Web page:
It’s a fact that different nations, and at more granular level cities, towns and villages, have a reputation for being healthier than others. Healthiness can be measured in a number of ways. A popular method is life expectancy, as a longer average life expectancy would denote healthier lifestyles. However, increasingly metrics such as overall happiness are being used as an indicator of a healthy population, as good mental health is a strong indicator of a healthy lifestyle also.
In reality, there are quite a few metrics that can be used to determine health. Whilst nobody’s perfect, there exist a few populations scattered around the globe that for one reason or another consistently perform better than others in this regard. Here we’ll explore some of them and the secrets to their success.
Acciaroli – Italy
If the number one measurement of a healthy lifestyle is life expectancy then few places are healthier than this small town on Italy’s southern coastline. Here a staggering one in ten people live to over the age of 100, and it’s currently home to around 300 centenarians. Naturally, people are curious to unlock the secret of their almost preternatural longevity. When asked by either scientists or journalists, residents purport a laid-back but relatively active ‘flip-flop’ lifestyle with strong community bonds. Scientists also point to a healthy diet consisting of olive oil, fresh fish, wine (okay maybe not wine but one can dream), locally grown fruit and vegetables, and rosemary. Being a small town on the coast they also benefit from clean air and lack of pollution and good genes may also play a part too.
Although Acciaroli will certainly push up the overall average, Italy isn’t the country in the world with the highest average life expectancy. That accolade goes to Hong Kong, where most people can expect to reach the grand old age of 84.3 years (for women it’s 87.3!) Perhaps surprising in such a huge, densely packed metropolis, but the secret lies in its modern design. Residents can take advantage of ample green and leisure space, and housing estates are designed to encourage walking and lend themselves to community living. Residents can easily access excellent healthcare and there’s a strong Chinese cultural element of caring for the elderly. A traditional Chinese diet of natural, unprocessed foods is also thought to play a significant role.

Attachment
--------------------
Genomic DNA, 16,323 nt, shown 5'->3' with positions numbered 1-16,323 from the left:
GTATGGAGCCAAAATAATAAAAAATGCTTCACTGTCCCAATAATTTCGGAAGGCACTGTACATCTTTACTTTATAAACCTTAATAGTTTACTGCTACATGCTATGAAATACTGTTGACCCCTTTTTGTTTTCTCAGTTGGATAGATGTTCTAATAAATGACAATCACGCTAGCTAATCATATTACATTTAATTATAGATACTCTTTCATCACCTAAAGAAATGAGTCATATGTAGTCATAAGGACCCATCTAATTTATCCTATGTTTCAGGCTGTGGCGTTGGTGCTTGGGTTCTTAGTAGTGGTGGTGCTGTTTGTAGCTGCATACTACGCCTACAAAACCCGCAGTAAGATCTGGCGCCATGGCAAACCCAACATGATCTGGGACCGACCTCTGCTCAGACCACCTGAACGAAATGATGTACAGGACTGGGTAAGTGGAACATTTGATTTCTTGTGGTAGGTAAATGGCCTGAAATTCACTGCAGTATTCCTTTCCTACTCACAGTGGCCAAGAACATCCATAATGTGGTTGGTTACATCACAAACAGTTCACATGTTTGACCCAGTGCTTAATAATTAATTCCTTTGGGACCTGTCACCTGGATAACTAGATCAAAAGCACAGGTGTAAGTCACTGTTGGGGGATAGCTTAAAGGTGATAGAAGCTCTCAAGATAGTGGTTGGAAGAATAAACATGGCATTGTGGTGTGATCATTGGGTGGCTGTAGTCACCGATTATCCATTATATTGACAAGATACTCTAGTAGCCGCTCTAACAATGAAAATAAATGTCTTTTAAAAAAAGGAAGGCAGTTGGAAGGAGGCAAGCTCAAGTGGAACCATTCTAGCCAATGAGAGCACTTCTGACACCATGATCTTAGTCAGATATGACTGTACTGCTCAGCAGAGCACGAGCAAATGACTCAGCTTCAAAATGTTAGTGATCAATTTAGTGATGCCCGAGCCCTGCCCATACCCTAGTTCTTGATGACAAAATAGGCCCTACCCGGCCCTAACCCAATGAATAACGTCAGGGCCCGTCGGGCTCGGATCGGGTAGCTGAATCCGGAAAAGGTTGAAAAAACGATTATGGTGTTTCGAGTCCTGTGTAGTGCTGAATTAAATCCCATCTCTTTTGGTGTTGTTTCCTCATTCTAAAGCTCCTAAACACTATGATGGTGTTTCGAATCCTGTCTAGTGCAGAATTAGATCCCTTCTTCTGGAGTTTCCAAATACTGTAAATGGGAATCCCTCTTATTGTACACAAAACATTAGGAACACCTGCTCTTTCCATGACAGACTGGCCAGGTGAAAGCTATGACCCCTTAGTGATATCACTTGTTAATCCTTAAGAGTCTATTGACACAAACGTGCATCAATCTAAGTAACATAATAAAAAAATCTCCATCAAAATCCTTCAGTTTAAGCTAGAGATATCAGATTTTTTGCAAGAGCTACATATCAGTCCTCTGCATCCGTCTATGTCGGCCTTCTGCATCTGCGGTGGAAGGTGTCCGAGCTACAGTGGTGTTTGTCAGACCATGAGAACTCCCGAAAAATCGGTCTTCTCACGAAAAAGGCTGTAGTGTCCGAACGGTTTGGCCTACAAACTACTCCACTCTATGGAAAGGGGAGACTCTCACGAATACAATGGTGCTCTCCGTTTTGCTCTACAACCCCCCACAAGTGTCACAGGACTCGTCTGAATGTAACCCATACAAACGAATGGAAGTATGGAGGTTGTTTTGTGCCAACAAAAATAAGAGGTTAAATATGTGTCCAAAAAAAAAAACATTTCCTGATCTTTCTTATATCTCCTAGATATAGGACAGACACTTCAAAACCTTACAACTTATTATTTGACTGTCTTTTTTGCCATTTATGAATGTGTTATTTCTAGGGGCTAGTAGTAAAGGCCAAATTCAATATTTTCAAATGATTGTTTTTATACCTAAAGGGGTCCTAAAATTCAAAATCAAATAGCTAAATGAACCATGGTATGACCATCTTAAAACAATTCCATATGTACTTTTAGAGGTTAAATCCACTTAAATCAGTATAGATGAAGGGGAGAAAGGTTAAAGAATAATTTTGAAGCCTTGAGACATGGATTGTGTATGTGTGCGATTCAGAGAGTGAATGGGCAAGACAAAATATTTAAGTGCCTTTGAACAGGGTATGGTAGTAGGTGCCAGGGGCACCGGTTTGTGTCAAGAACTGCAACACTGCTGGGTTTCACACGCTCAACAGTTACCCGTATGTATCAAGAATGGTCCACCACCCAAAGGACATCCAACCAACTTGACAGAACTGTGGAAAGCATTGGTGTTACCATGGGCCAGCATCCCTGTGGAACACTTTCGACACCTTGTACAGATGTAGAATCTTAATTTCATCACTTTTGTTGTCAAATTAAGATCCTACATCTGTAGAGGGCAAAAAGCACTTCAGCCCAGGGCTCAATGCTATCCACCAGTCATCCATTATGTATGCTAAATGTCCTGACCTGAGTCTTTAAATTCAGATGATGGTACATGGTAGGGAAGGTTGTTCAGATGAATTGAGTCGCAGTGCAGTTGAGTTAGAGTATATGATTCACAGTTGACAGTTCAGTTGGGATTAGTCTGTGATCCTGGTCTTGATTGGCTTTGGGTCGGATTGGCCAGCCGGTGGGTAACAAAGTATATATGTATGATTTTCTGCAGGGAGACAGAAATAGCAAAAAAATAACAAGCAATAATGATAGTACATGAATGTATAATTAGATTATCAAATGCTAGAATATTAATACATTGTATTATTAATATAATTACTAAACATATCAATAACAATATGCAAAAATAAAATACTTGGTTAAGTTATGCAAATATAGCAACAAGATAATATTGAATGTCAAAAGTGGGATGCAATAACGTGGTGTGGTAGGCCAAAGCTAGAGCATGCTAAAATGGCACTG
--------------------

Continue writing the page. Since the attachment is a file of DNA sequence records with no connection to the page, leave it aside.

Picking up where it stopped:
Ireland is quickly rising up the ranks of healthiest countries and is now considered to be the healthiest nation in the British Isles. A fun-loving bunch, this must be down to their love of sports and the great outdoors. They are also champion gamblers, wagering over €10bn at www.casino.com/ie or in casinos and bookmakers in 2019 alone. Around eighty per cent of Irish people believe themselves to be healthy, which is actually the highest ranking in Europe. So, it appears that a positive mindset really can do wonders, as we’ll see with the next country on the list.
Finland is the happiest country in the world. This is quite an achievement as a lot of the year they inhabit a cold, dark world. To measure happiness the metrics used are GDP per capita, social support, life expectancy, the freedom to make life choices, generosity, and levels of corruption. As you’d expect Finland scores highly across the board, but particularly high on generosity, with a large proportion of the population donating to charity and volunteering on a regular basis. So maybe generosity is the key happiness and mental wellbeing? Such are their levels of success at happiness that you can even rent a Fin to learn about their unique set of daily habits and traditions.